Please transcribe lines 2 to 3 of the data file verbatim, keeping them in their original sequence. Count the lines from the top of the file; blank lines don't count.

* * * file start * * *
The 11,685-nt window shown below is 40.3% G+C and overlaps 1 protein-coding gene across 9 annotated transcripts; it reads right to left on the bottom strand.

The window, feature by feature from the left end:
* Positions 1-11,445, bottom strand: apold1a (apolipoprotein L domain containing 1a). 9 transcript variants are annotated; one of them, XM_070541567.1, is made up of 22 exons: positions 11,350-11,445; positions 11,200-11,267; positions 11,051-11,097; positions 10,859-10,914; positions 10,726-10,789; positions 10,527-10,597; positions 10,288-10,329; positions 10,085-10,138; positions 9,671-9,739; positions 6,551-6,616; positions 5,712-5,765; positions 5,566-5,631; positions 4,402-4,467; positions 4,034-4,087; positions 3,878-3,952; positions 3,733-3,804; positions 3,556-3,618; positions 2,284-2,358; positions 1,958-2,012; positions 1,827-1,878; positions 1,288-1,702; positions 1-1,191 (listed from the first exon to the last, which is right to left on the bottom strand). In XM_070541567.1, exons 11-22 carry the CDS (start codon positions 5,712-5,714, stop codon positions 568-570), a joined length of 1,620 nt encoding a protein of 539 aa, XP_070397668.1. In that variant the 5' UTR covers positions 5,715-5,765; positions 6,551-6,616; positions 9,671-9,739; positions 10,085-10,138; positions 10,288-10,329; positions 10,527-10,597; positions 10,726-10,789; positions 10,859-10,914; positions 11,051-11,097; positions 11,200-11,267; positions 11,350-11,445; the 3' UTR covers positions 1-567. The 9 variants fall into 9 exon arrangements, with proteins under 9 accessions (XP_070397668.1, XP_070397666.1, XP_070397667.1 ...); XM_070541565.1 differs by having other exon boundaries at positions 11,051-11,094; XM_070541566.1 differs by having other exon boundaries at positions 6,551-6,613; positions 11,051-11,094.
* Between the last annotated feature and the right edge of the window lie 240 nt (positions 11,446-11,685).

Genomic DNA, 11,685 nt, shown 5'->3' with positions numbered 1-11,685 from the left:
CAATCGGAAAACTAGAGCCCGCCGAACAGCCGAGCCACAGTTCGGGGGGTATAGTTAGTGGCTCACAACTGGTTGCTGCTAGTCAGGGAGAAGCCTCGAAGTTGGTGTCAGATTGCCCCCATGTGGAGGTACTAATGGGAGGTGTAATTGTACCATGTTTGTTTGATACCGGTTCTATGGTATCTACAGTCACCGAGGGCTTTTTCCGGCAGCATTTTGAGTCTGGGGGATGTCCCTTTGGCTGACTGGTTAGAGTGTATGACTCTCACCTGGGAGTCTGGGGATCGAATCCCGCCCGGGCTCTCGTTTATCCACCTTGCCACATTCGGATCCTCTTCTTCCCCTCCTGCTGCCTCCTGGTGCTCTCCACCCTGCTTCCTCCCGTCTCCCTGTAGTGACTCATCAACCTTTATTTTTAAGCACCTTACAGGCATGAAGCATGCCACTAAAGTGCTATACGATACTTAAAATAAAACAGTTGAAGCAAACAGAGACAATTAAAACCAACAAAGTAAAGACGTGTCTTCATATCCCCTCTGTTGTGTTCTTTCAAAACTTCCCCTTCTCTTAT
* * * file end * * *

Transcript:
The window, feature by feature from the left end:
* Positions 1-11,445, bottom strand: apold1a (apolipoprotein L domain containing 1a). 9 transcript variants are annotated; one of them, XM_070541567.1, is made up of 22 exons: positions 11,350-11,445; positions 11,200-11,267; positions 11,051-11,097; positions 10,859-10,914; positions 10,726-10,789; positions 10,527-10,597; positions 10,288-10,329; positions 10,085-10,138; positions 9,671-9,739; positions 6,551-6,616; positions 5,712-5,765; positions 5,566-5,631; positions 4,402-4,467; positions 4,034-4,087; positions 3,878-3,952; positions 3,733-3,804; positions 3,556-3,618; positions 2,284-2,358; positions 1,958-2,012; positions 1,827-1,878; positions 1,288-1,702; positions 1-1,191 (listed from the first exon to the last, which is right to left on the bottom strand). In XM_070541567.1, exons 11-22 carry the CDS (start codon positions 5,712-5,714, stop codon positions 568-570), a joined length of 1,620 nt encoding a protein of 539 aa, XP_070397668.1. In that variant the 5' UTR covers positions 5,715-5,765; positions 6,551-6,616; positions 9,671-9,739; positions 10,085-10,138; positions 10,288-10,329; positions 10,527-10,597; positions 10,726-10,789; positions 10,859-10,914; positions 11,051-11,097; positions 11,200-11,267; positions 11,350-11,445; the 3' UTR covers positions 1-567. The 9 variants fall into 9 exon arrangements, with proteins under 9 accessions (XP_070397668.1, XP_070397666.1, XP_070397667.1 ...); XM_070541565.1 differs by having other exon boundaries at positions 11,051-11,094; XM_070541566.1 differs by having other exon boundaries at positions 6,551-6,613; positions 11,051-11,094.